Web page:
Legal Weekly: A Hindu is bound to maintain his legitimate or illegitimate children; top judgments of the week

Legal Weekly is a compilation of landmark rulings passed by the Supreme Court and the High Courts of the country during the week. Read upon how court directed Kerala state government to reserve 25 per cent seats in schools for weaker and disadvantage sections.

Written by Sonakshi Awasthi | Updated: January 13, 2018 3:31 pm
top judgments of the week “A Hindu is under legal obligation to maintain, amongst others, his unmarried daughter, in so far as such unmarried daughter is unable to maintain herself from her own source of income.”

Gujarat High Court: Extramarital affair is one of the top reasons for divorce

Married for 13 years with two teenage children, a wife filed for divorce when she realised that the husband had an extramarital affair with the tutor, who taught their children. The petitioner is the mother-in-law of the husband and wife. The wife filed a complaint against the husband and the petitioner for property reasons. Thereby, the petitioner requested the court to quash the proceedings against her.

The court held that appropriate evidence was necessary and therefore proceedings cannot be quashed.

The court further observed that, “The extramarital affairs are increasing in number. This is one of the highest reasons for divorce. The extramarital affair has devastating results.”

Kerala High Court: A Hindu is bound to maintain his legitimate or illegitimate children

A daughter filed a petition against the respondent father for Rs. 5 lakhs to meet her marriage expenses. The respondent denied having any relationship with the petitioner’s mother. The trial court, however, ruled that the petitioner and her mother were receiving Rs. 12,000 as monthly income and therefore an expense for marriage was not required.

The Kerala HC overruled the trial court’s order and said, “Even assuming that the petitioner or her mother was getting Rs.12,000/- per month as the rent of the two buildings, it is not a sufficient ground to reject the claim of the petitioner in toto.”

The high court directed the father to pay Rs. 2 lakhs and held that a Hindu is under legal obligation to maintain, amongst others, his unmarried daughter, in so far as such unmarried daughter is unable to maintain herself from her own source of income.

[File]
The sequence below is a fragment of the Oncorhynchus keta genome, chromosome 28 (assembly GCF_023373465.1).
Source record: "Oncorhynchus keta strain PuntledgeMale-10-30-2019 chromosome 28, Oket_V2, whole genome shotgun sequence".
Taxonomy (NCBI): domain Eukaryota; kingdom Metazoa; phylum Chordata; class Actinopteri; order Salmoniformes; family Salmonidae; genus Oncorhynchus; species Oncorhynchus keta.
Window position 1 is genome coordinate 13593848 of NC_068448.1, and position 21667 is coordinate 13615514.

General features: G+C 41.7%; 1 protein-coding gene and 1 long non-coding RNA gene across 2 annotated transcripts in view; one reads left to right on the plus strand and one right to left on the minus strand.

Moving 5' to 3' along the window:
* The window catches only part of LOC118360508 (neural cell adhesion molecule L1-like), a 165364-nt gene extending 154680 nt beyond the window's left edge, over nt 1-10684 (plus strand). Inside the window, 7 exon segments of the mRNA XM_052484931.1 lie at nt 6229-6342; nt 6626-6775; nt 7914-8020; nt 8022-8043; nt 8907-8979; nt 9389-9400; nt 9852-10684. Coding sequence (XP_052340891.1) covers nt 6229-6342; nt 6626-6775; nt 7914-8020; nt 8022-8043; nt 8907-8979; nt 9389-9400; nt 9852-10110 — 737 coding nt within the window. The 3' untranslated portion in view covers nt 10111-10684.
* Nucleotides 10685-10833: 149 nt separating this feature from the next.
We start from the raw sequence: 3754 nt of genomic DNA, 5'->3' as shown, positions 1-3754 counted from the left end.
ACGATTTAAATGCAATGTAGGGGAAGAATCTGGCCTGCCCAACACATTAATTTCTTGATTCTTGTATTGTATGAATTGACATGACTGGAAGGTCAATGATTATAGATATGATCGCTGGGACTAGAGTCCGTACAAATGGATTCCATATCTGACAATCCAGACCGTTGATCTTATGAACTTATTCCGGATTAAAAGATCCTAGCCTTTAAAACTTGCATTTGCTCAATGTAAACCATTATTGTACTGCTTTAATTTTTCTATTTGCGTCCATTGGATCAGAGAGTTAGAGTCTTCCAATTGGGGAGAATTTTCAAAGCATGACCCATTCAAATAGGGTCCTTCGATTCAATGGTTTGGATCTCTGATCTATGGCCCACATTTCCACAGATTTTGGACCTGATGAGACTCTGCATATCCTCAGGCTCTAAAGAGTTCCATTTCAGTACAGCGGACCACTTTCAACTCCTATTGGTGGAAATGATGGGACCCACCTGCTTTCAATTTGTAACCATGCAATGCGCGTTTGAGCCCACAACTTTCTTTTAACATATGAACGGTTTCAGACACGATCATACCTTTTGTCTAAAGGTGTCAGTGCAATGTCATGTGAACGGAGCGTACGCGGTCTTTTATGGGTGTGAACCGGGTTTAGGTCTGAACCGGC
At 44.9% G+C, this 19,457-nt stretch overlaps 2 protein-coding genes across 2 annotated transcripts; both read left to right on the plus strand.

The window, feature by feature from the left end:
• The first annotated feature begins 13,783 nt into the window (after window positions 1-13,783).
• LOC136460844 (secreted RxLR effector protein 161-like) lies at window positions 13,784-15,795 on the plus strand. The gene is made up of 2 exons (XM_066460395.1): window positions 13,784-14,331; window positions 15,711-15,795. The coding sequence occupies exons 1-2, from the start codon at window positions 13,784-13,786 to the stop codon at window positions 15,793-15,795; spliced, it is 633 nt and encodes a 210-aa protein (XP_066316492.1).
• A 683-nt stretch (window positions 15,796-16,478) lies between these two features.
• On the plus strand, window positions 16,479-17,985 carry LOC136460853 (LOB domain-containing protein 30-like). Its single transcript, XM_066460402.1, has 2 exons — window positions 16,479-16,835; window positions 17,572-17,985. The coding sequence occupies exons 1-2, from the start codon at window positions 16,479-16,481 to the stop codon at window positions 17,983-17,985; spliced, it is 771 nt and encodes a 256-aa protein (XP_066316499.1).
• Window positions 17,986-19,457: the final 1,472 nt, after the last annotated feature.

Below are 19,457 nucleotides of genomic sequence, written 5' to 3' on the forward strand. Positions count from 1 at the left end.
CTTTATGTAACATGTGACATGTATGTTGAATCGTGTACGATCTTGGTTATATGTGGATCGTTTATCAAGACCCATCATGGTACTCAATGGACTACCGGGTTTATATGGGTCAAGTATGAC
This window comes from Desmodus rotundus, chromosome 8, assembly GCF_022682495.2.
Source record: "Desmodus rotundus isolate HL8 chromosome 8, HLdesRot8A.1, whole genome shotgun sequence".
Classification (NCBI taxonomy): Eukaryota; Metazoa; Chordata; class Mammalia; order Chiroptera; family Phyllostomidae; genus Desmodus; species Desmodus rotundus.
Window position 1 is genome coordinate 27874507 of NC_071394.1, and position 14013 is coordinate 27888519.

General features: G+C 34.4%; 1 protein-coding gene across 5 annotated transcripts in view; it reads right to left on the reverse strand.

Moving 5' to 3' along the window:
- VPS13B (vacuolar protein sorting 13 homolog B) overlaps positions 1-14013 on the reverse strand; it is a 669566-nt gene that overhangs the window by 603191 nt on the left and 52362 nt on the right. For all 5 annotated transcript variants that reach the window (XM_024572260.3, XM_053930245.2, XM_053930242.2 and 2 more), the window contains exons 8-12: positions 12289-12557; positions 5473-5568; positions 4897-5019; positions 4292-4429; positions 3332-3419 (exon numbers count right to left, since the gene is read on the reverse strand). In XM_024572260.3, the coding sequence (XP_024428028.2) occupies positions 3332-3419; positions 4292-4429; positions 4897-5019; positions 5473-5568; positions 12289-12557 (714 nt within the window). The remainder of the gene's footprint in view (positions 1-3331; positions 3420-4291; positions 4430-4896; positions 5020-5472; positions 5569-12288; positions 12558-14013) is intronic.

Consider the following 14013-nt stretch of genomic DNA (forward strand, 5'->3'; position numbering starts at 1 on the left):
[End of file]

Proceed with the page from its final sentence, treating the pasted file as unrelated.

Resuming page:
Gujarat High Court: New schools should reserve 25% seats for the weaker sections

A PIL was filed by the petitioner alleging that provisions of the Right of Children to Free and Compulsory Education Act, 2009 were not being complied with by the state government. He further submitted to the court that 25 per cent seats were not reserved for the weaker and poorer sections of the society in the new schools which were granted approval/recognition in the month of May/June 2017 onwards.

Therefore, the court therefore directed the state government, that 25 per cent of the newly recognised schools shall be offered for admission to the children of weaker sections and disadvantaged groups under the RTE Act and “all those children of weaker sections and disadvantaged groups who could not get the admission in the first round of admission and are left out, may be granted the admissions under the RTE Act out of 25% of the seats.”

Delhi High Court: “Secularism does not mean that the Government cannot commemorate an event of any religion.”

The Delhi High Court dismissed a petition challenging the Reserve Bank of India and the Finance Ministry for issuing coins with image of Goddess Vaishno Devi in 2013.

The court dismissed the petition stating that the issuance of coins did not amount to favouritism and discrimination. It was further observed that, “Secularism does not mean that the Government cannot commemorate an event of any religion. They may commemorate events of other religions in the future, they have the power to do so.”

http://barandbench.com/delhi-hc-petition-challenging-images-deities-coins/

 

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